- Be a credit card customer in good standing. You shouldn’t have missed payments, or paid late.
- Be a long-time customer. It helps if you have been a customer for at least a year or so.
- Show improvement in your credit score. If you have worked to better your credit score, you are more likely to get the lower rate you ask for.
- Threaten to transfer your balance. If you have another card to fall back on, and can make good on your threat, you can mention that you will transfer your balance and close your account. Many credit card issuers would rather keep earning interest from you at a lower rate than give up the source of income altogether.
Many credit card issuers give representatives the ability to lower your interest rate 1% to 3% if you are a good customer that simply asks. You can also speak with someone higher up if you need to.
Before you call, though, make sure you have a backup plan in place. You have to be able to move your money around if some sort of compromise isn’t reached. And really, if you aren’t able to get a lower rate with your current company then it may be worth looking around for a better rate from another company anyway. Reducing your interest rate can help your finances a lot.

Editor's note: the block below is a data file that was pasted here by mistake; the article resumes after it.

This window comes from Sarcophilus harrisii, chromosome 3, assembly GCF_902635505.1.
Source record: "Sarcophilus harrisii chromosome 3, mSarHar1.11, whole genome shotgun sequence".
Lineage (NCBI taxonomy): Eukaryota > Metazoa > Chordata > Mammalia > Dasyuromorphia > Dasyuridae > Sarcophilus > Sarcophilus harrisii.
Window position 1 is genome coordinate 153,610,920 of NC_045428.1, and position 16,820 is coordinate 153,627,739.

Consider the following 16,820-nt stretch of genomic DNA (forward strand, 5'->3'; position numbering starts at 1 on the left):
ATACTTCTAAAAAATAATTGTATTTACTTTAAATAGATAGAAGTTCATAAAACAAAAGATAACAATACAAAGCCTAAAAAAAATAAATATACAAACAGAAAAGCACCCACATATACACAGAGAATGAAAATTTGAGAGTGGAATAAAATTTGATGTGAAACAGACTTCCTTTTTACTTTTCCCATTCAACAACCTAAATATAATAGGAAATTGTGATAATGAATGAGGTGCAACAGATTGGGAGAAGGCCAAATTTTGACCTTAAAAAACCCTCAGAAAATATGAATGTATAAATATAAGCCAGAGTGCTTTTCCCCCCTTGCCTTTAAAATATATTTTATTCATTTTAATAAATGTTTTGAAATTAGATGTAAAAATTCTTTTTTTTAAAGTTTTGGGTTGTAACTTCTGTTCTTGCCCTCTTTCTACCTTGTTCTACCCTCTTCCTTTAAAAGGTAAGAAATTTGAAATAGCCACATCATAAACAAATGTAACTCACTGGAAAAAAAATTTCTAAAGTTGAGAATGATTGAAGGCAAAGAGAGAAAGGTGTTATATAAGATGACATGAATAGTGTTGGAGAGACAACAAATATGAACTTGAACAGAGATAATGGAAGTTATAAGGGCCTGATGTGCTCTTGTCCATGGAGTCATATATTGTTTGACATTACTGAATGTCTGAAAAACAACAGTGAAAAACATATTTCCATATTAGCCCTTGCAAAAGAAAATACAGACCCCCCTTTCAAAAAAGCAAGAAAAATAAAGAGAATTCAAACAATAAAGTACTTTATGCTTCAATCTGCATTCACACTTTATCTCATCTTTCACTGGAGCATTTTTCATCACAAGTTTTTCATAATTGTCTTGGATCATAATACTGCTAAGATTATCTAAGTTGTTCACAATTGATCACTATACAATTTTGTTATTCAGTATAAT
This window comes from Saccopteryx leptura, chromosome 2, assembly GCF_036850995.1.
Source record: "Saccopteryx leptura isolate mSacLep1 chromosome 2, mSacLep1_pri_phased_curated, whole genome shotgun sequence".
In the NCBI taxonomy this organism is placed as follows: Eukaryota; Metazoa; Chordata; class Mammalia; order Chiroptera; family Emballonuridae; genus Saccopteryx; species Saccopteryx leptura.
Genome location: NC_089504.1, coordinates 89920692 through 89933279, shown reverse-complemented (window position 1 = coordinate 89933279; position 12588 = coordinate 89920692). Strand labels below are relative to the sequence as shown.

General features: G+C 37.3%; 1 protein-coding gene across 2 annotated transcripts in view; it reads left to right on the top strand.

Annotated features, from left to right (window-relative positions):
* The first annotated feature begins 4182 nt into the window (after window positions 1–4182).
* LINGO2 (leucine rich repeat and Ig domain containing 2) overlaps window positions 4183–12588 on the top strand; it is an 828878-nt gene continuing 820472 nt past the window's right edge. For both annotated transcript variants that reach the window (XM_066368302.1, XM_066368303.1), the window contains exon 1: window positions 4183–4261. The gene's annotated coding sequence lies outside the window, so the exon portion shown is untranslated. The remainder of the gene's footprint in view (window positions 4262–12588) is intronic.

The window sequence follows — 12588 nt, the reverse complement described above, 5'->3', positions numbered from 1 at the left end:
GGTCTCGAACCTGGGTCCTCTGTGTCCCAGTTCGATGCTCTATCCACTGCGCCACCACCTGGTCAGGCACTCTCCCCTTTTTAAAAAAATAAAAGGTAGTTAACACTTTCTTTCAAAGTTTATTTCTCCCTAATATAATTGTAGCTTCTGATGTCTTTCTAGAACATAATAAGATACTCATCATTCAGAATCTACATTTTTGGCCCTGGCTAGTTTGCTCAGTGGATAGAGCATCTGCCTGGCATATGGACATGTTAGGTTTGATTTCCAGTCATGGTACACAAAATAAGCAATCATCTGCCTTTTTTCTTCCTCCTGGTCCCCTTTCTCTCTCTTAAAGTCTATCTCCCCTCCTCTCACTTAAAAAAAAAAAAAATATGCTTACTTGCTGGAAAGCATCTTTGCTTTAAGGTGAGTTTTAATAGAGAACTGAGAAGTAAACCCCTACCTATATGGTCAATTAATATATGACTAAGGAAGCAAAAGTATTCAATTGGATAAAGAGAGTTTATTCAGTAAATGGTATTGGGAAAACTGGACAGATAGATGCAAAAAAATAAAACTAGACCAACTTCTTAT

Just remember, no interest rate – no matter how low – is a reason to continue carrying credit card debt! If you haven’t already signed up for ReadyForZero then sign up and get started on paying off your credit card debt.
Let us know any questions you have in the comments below and we’ll try to answer them!
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This post was published by Miranda, ReadyForZero Writer for » ReadyForZero. ReadyForZero is a company that helps people get out of debt on their own with a simple and free online tool that can automate and track your debt paydown.